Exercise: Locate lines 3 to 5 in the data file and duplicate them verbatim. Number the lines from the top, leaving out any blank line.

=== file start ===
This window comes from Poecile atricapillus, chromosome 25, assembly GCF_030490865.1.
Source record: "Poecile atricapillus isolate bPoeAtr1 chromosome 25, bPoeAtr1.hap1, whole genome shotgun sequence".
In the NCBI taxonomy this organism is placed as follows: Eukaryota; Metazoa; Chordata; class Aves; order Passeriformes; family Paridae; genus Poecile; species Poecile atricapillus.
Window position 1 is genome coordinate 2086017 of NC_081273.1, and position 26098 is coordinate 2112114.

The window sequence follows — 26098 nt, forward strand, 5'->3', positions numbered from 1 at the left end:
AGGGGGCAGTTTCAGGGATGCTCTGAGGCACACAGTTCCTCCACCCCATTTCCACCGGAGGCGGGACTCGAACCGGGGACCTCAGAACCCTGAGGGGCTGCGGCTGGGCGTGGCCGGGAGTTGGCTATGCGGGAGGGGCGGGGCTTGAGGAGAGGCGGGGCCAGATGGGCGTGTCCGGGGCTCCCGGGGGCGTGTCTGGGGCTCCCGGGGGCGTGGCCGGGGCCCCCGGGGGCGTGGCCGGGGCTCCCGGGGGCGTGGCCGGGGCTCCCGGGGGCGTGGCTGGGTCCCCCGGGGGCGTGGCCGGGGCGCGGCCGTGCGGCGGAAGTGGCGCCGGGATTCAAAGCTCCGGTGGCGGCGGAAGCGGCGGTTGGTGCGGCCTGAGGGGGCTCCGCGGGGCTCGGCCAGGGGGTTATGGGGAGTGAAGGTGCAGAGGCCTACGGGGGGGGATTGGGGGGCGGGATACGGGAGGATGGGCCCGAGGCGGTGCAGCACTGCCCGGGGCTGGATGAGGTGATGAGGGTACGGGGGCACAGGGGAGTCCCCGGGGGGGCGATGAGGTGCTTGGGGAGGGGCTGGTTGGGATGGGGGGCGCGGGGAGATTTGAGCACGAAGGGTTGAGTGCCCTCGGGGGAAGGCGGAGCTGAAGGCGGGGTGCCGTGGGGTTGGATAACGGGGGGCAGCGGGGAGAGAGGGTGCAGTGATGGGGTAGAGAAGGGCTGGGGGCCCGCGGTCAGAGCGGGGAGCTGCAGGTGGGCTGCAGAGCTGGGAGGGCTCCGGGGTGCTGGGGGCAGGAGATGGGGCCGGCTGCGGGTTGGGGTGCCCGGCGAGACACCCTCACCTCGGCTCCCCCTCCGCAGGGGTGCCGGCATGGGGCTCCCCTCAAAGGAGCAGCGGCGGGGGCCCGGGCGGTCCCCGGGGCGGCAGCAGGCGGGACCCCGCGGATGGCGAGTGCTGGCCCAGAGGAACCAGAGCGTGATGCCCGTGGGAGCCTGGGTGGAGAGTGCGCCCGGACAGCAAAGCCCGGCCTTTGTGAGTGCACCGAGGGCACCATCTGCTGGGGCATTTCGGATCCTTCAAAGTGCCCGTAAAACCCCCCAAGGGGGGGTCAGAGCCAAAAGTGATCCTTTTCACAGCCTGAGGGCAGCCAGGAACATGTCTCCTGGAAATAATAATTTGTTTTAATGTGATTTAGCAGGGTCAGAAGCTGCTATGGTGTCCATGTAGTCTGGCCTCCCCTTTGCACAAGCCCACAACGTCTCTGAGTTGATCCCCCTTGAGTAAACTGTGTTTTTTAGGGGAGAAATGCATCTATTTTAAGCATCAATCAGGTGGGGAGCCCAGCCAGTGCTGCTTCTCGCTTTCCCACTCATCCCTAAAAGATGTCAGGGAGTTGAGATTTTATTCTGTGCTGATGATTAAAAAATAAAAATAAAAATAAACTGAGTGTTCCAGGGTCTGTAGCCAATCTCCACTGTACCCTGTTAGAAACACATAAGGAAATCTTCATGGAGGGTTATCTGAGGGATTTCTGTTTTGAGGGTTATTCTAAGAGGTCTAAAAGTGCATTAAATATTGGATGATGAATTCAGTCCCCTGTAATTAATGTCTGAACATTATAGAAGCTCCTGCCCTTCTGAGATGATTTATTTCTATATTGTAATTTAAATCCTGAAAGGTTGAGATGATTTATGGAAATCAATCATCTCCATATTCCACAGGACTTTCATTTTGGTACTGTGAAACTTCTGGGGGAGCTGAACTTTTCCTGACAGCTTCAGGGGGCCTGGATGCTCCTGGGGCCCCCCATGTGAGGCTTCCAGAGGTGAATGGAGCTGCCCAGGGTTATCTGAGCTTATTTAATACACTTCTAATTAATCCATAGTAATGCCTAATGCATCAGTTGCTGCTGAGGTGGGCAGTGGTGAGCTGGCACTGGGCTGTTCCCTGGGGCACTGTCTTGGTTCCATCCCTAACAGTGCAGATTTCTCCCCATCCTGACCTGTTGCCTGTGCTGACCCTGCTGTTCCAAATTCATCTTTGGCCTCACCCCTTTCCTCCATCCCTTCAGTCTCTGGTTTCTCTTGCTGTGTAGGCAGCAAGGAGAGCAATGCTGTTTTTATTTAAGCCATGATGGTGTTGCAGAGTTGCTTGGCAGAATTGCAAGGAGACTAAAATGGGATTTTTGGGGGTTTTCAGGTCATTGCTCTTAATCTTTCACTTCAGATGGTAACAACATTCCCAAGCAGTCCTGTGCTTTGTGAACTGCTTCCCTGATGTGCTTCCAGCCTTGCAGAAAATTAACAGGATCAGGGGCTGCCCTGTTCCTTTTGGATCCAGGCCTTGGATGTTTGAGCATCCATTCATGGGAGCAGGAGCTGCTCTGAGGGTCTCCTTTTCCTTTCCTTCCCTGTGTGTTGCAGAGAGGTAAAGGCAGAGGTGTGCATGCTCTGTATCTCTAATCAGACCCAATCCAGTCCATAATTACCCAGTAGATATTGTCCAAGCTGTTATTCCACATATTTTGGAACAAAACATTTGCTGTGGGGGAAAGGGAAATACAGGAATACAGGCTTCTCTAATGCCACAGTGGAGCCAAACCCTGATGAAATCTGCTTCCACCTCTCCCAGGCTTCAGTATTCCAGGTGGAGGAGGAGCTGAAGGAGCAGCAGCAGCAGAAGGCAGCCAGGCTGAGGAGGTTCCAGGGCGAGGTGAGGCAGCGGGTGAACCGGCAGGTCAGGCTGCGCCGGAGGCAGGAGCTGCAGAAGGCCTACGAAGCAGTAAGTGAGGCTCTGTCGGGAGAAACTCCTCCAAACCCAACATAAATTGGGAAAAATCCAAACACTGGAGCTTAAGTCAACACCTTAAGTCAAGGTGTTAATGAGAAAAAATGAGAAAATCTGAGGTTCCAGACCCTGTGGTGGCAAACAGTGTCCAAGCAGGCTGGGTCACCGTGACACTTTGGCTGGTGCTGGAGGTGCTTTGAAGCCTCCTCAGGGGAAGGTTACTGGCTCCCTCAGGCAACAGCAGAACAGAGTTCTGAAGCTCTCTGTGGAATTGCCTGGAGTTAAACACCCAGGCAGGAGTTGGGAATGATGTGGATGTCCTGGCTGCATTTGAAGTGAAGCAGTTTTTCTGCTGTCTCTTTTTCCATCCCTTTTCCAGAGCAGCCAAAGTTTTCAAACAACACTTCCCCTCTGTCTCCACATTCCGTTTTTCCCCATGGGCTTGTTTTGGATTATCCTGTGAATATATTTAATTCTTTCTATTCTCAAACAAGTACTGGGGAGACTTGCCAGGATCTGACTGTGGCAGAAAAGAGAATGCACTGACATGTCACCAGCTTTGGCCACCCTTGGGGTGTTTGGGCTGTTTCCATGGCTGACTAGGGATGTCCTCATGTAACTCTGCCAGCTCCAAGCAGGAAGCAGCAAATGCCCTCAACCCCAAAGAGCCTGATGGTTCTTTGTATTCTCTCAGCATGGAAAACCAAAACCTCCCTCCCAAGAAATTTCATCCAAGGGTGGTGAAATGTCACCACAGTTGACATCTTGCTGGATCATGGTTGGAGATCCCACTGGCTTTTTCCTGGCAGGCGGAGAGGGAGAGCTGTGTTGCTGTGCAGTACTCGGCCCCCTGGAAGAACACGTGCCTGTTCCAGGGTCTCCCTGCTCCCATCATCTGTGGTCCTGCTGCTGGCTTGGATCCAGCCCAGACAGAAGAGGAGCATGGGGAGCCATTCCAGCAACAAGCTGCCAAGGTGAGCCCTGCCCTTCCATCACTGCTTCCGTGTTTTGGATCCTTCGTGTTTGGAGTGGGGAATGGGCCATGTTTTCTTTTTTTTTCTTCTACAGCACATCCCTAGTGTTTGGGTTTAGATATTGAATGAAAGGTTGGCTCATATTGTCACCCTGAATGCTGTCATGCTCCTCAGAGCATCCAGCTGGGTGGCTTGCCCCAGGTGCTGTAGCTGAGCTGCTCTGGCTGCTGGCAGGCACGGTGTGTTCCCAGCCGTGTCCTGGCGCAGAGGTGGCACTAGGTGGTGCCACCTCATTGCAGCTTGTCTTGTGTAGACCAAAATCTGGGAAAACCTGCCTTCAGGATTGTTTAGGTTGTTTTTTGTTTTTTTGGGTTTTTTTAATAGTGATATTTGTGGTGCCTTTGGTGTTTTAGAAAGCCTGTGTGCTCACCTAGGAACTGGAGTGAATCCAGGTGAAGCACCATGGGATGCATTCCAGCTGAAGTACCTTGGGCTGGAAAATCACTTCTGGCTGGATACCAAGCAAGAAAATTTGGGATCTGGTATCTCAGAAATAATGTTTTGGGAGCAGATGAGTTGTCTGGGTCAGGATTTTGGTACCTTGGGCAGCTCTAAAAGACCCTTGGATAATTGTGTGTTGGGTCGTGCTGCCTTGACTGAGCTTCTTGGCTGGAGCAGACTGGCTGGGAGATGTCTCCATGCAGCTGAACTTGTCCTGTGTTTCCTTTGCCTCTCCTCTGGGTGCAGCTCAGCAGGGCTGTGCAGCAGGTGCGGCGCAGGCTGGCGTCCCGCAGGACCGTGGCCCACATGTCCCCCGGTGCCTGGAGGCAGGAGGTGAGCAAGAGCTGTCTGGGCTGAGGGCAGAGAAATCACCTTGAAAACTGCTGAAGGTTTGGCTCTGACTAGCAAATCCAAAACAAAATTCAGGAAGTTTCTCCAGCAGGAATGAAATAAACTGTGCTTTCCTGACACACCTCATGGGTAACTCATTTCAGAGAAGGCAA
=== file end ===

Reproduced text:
In the NCBI taxonomy this organism is placed as follows: Eukaryota; Metazoa; Chordata; class Aves; order Passeriformes; family Paridae; genus Poecile; species Poecile atricapillus.
Window position 1 is genome coordinate 2086017 of NC_081273.1, and position 26098 is coordinate 2112114.

The window sequence follows — 26098 nt, forward strand, 5'->3', positions numbered from 1 at the left end: